Natalie Conyer's tale for The Only One in the World takes place in Poland. We asked Natalie what was the best part about writing "The Adventure of the Disappearing Village" for our Sherlock Holmes anthology.
What is the most unexpected tidbit you learned while writing your story?
Growing up, my brother and I were told bedtime stories about Chelm, a village whose inhabitants are very foolish. They get up to all sorts of crazy things, like trying to float millstones downstream, or to capture the moon in a glass of water.
While writing my story I learned that Chelm is a real, quite sizeable town in Poland today. I’d love to visit.
What was your favourite thing about writing for The Only One in the World?
My favourite thing was having fun with the ‘rules’ of Sherlock Holmes and his world, and using my world to turn them upside down. One of the best things about writing crime fiction is to test the genre’s conventions, to play with them and see how far they can be bent.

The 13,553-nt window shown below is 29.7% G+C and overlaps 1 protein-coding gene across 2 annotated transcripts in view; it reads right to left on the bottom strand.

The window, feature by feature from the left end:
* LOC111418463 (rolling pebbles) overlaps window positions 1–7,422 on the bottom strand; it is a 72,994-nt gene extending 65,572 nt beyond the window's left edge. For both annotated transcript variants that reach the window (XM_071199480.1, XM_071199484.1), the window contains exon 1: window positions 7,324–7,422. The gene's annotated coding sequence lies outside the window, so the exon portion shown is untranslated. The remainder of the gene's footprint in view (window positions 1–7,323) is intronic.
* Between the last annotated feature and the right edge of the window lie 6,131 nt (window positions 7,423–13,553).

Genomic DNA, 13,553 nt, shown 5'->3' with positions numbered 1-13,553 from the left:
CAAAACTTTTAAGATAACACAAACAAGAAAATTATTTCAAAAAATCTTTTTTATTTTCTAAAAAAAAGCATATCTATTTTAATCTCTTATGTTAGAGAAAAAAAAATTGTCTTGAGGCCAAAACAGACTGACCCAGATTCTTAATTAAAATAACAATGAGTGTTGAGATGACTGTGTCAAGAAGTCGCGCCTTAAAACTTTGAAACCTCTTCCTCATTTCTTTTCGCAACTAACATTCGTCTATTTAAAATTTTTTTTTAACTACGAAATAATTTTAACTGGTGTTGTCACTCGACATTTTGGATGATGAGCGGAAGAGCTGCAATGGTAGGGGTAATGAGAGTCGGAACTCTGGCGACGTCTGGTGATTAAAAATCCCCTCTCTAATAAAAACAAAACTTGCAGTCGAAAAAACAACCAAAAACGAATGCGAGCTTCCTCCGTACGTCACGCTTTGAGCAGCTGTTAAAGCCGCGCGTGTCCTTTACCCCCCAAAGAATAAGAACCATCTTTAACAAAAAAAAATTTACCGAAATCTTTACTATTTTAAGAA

What is quintessentially Polish about your Holmes and/or Watson?
Holmes and Watson are less quintessentially Polish than quintessentially Jewish, in the sense of Jews who lived in small villages in Eastern Europe in the 19th century.
My grandparents (my mother’s parents) came from Eastern Europe, and I imagine their grandparents lived in villages like the one in my story (only, I hope, not quite so silly). So part of the joy of writing this story was the connection with my family and my childhood.
More about Natalie:
Natalie Conyer hails from Sydney, Australia. She’s a swimmer, TV fanatic and crime fiction writer. In fact, she loves the genre so much she did her doctorate on it. Natalie’s short stories have won several awards in the annual Scarlet Stiletto competition, run by Sisters in Crime Australia. Her debut novel, Present Tense, is a hard-boiled police procedural set in Cape Town. It was published in 2019 by Clan Destine Press. She’s currently working on a sequel, provisionally entitled Taking the Gap.